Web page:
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27 December, 2018 12:38:07 AM / LAST MODIFIED: 27 December, 2018 12:14:01 PM
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Survey finds 248 seats for AL-led Grand Alliance

Oikyafront to win 49 seats while others to get 3, says RDC survey
STAFF REPORTER, Dhaka
Survey finds 248 seats for AL-led Grand Alliance

Over 60 per cent of voters in an opinion poll have expressed their support for the Awami League (AL)-led Grand Alliance in the upcoming general election slated for December 30, while only 22 per cent supported the Bangladesh Nationalist Party (BNP)-led Jatiya Oikyafront, according to a survey report released yesterday.

In the opinion poll, only 4 per cent of voters expressed their support for the Jatiya Party (JP). The survey estimated that the AL-led Grand Alliance would secure 248 seats out of 300, while the BNP-led Jatiya Oikyafront would get 49 seats. Others and Independent candidates would manage to get only three seats.

The survey, jointly commissioned by The Independent and Independent Television, was conducted on 2,249 voters of 51 constituencies between December 9 and December 16 by the Research & Development Centre (RDC), an independent research organisation.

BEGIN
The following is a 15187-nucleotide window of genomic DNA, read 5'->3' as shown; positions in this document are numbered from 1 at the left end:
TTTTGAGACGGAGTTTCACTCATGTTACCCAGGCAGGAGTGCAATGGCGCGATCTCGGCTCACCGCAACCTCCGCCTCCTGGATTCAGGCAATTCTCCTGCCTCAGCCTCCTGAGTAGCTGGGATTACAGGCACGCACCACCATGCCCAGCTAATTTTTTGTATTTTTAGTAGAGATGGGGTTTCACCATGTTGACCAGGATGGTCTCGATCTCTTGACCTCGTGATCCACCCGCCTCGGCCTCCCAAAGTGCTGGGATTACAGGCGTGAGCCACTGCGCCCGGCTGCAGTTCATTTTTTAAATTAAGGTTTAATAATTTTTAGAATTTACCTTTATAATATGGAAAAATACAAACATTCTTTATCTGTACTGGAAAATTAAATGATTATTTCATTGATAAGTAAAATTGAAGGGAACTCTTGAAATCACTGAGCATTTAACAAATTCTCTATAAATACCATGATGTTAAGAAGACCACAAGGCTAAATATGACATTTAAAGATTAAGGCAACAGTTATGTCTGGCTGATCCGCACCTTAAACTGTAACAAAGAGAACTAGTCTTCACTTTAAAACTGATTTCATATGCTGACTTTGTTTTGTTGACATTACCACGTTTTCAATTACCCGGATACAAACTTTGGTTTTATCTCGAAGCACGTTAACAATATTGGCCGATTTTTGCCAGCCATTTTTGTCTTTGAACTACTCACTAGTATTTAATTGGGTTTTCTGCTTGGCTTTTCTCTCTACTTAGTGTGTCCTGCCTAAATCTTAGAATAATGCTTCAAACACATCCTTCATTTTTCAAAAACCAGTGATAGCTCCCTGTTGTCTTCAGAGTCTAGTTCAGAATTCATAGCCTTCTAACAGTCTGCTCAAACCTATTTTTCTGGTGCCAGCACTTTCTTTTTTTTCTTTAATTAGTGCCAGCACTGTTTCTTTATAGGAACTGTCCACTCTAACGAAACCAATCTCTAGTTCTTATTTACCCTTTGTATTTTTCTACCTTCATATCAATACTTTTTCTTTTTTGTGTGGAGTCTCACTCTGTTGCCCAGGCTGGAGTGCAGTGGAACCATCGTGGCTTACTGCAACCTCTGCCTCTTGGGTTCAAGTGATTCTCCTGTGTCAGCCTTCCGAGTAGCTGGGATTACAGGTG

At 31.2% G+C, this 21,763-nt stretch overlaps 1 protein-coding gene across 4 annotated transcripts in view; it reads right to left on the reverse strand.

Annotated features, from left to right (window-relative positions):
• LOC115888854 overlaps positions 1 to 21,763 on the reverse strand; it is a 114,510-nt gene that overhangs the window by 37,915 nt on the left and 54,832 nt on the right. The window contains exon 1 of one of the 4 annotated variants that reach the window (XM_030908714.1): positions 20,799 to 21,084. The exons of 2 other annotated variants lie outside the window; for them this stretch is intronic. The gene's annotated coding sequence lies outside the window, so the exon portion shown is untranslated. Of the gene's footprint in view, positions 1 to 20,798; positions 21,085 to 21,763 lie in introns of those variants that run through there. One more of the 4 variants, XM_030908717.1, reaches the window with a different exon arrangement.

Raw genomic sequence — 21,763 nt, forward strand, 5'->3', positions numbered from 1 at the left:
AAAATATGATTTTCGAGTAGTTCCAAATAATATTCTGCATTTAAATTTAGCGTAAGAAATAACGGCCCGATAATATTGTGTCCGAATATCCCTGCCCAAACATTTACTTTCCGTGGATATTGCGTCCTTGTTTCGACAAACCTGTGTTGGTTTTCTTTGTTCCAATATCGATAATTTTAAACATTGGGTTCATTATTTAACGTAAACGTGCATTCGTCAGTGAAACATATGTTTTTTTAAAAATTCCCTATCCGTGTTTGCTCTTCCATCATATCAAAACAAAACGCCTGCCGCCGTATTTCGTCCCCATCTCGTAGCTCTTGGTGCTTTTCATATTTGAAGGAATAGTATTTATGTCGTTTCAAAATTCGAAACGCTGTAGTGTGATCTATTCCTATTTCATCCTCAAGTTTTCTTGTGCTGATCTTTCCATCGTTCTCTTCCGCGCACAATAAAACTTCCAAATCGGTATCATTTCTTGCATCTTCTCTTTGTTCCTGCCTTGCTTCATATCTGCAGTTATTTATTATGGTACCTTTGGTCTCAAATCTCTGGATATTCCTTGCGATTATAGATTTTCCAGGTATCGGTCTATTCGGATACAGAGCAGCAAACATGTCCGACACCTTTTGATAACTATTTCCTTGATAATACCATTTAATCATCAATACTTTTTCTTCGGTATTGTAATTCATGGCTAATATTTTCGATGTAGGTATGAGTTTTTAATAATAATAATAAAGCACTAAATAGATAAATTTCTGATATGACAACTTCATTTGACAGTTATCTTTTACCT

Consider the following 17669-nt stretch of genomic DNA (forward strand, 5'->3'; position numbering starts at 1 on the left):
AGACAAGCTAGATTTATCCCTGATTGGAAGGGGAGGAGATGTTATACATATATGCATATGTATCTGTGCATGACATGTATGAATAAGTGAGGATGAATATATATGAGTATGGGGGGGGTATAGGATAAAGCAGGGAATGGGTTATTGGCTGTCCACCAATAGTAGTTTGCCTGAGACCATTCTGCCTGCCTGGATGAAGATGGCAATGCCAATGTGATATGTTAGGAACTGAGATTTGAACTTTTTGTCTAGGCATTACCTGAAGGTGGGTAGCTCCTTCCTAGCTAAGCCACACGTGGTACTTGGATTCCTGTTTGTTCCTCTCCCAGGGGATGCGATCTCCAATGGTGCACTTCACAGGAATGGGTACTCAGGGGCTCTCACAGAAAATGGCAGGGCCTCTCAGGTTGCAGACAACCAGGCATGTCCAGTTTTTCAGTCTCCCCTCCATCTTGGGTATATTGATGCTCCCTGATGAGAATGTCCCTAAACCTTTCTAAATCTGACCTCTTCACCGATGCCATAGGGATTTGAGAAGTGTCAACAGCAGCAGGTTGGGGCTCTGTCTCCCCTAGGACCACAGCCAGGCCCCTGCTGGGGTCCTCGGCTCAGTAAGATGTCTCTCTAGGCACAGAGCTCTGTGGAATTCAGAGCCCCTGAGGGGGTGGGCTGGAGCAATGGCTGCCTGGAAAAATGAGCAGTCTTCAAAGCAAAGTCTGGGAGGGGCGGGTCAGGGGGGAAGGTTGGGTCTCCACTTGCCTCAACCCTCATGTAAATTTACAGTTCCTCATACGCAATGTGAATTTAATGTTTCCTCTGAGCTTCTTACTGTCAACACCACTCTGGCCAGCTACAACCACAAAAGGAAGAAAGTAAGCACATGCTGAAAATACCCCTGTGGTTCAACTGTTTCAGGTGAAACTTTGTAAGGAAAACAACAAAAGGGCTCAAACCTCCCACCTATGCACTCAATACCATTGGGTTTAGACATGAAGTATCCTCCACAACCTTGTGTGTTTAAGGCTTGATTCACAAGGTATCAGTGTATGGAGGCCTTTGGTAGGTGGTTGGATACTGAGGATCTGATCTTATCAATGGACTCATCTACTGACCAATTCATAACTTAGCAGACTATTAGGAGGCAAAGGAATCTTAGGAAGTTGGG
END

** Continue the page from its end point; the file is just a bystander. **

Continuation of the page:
While unveiling the survey report at a hotel in the capital, Forrest E. Cookson, the RDC consultant, said the survey had been conducted to find out the voting intentions of Bangladeshi voters for the 2018 parliamentary election.

He also said that earlier surveys of RDC had correctly predicted the outcomes of the 2001 and 2008 elections. In the 2008 parliamentary election, the AL-led alliance had received 57 per cent of the votes, while the BNP-led alliance bagged only 37 per cent and others 6 per cent of the total votes.

Regarding the neutrality of the survey, Cookson said: “The survey is politically neutral; it aims to find out the most likely outcome of the election.”

The survey report said at least 98 per cent of voters intended to participate in the next polls.

Voting intentions are the same for men and women and across age groups, the survey said. The youngest age cohort (aged 18–29 years) consists largely of voters who will be participating in a parliamentary election for the first time, it observed.

There was no difference in the voting preferences of young and older voters. Contrary to frequently expressed views, there was no evidence of any change in the political preferences of the young, according to the survey.

Cookson said such opinion polls were frequently carried out in democratic countries before elections.